By GABRIEL S. MABUTAS
MANILA, Philippines — The government’s effort is now in progress to develop the first-ever Filipino railway system, in line with its bid to reduce traffic and address the problem of overcrowding in mass transport, Department of Science and Technology (DoST) Secretary Mario Montejo disclosed on Tuesday.
He said they are already in the initial phase of developing the country’s very own rail-based local mass transit, which would eventually be tested around the University of the Philippines (UP) campus in Diliman, Quezon City.
As soon as it is developed, the DoST chief said, the new mode of transportation would be plying around the university to ferry passengers, while showcasing the green sights inside the sprawling campus.
The system DoST intends to develop is similar to the MRT and LRT, except that it runs on a single rail, which acts as its sole support and guideway.
Formally called the Automated Guideway Transit (AGT), the local mass transit promises to make a tour around the Diliman campus easier, faster, and safer.
“We are coming up with a local AGT to address the problem of overcrowding in our mass transports. This is how we would want local science and technology work, to respond to the people’s needs,” Montejo said.
The DoST and UP laid the ground for the country’s first local prototype of AGT through the signing of a Memorandum of Understanding (MoU) on Dec. 6, 2010 at UP Diliman.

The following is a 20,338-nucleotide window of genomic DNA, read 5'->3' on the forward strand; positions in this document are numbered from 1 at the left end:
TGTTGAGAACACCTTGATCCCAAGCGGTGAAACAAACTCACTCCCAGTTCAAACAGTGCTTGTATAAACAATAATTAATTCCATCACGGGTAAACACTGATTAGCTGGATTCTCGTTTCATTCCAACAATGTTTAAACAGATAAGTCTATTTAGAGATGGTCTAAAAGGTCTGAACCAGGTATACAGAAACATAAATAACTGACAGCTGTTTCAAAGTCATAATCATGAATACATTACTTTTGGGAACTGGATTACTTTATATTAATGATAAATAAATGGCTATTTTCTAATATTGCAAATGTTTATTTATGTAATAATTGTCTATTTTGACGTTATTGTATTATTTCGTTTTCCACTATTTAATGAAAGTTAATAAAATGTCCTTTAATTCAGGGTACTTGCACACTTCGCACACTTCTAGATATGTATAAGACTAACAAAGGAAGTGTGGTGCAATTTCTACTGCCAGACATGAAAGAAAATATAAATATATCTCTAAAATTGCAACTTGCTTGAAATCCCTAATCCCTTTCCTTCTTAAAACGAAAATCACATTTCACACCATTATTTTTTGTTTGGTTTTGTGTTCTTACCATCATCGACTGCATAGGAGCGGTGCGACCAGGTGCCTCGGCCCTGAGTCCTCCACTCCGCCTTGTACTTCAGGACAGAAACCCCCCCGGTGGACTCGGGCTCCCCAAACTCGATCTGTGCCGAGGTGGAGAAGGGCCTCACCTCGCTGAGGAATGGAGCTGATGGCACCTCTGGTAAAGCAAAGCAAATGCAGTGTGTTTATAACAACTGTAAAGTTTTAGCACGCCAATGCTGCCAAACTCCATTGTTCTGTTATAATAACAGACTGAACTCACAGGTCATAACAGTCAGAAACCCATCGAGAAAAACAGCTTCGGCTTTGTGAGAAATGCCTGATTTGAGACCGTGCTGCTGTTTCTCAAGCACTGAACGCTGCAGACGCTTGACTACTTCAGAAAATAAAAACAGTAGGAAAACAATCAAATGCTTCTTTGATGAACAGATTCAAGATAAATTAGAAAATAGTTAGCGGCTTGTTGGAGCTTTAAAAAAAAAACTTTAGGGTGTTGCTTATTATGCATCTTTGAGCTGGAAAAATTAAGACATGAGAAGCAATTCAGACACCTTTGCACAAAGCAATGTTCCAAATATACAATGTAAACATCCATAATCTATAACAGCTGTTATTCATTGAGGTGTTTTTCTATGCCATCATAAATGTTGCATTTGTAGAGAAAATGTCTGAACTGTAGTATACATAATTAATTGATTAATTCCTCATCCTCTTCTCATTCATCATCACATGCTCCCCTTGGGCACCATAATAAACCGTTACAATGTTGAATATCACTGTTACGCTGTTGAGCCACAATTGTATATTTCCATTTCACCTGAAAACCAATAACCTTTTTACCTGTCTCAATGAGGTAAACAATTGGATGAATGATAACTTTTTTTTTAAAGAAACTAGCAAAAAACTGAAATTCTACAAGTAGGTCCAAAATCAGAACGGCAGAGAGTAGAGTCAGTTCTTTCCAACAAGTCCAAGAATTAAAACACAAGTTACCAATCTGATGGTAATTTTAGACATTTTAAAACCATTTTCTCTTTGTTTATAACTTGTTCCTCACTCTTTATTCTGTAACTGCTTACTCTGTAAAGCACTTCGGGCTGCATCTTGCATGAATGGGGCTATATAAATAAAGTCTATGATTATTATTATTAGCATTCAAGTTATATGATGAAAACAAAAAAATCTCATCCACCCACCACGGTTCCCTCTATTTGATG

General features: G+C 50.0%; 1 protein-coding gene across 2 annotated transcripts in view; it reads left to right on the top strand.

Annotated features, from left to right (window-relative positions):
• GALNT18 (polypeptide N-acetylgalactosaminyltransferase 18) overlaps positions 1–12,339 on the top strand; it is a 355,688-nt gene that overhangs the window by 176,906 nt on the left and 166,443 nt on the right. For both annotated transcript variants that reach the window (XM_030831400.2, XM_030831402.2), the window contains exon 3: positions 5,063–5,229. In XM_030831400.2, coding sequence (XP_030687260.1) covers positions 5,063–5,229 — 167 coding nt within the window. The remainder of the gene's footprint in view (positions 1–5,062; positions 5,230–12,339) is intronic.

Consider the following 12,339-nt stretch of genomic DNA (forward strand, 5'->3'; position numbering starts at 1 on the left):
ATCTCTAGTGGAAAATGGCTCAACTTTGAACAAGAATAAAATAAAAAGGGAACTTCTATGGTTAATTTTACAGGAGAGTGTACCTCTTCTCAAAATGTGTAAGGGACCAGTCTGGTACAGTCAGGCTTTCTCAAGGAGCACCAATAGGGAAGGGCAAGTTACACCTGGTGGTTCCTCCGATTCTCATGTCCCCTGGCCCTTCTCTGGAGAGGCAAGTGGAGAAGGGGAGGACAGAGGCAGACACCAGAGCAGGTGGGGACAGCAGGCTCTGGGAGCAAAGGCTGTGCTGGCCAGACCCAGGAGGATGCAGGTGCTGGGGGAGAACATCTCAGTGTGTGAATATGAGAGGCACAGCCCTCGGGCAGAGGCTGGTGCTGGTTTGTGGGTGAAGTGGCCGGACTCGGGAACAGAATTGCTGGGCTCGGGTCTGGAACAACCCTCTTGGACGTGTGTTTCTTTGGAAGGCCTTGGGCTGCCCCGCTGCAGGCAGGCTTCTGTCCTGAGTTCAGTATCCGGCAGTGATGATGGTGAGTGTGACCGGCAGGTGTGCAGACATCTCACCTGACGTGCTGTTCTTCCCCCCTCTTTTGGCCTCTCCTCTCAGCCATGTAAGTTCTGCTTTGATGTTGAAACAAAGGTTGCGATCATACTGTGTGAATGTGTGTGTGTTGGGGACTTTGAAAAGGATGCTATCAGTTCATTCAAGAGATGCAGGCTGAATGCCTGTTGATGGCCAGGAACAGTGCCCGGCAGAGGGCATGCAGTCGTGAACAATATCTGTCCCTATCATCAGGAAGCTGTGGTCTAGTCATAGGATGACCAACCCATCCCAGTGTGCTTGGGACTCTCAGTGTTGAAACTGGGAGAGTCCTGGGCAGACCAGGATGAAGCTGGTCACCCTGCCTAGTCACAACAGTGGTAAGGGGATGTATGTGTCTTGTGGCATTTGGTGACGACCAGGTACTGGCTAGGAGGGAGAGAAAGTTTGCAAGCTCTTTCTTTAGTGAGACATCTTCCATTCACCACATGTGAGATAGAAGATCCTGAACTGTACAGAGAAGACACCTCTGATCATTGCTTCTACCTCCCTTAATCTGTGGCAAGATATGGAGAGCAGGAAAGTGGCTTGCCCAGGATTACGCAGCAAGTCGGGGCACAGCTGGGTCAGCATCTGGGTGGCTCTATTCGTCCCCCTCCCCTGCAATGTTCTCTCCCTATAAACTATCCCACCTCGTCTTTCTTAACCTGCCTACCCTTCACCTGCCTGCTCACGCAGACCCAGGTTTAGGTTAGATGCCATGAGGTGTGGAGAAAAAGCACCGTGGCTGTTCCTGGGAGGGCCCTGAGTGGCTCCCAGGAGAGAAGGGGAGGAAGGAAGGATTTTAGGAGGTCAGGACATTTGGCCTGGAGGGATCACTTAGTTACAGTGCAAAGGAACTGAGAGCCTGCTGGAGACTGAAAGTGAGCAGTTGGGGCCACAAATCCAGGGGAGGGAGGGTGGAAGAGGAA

The MoU formalizes the intent of both the DoST and UP to establish a prototype of AGT, consisting of two 60-passenger coaches, to traverse a two-kilometer test track inside the campus.
Currently, travelling around UP Diliman is somewhat confusing due to the distance between the colleges.
Some students come in late in their classes while a newbie gets lost not only because of distance but also due to the campus’ intricate route.
With the coming of the AGT, hopping from point to point will definitely come easier.
“DoST and UP’s pitch for the AGT has many good reasons. Firstly, the AGT requires very minimal as it is usually elevated, leaving the university’s environment undisturbed. Secondly, it costs less to build, and its track is definitely cheaper compared with other railway transportations,” Montejo said.
He said developing the AGT locally will cost only a fifth compared with the price of importing one.
Montejo said that with its compact size, AGT does not completely block landscapes and the skyline.
As it has its own route and track, he added, it will not interfere with the existing transport modes, and will be traffic- and accident-free.
To set the AGT project in motion, the DoST is designing the detailed engineering plan and preparing the framework and schedule of activities, among others.
Tuesday, 14 December 2010
By GABRIEL S. MABUTAS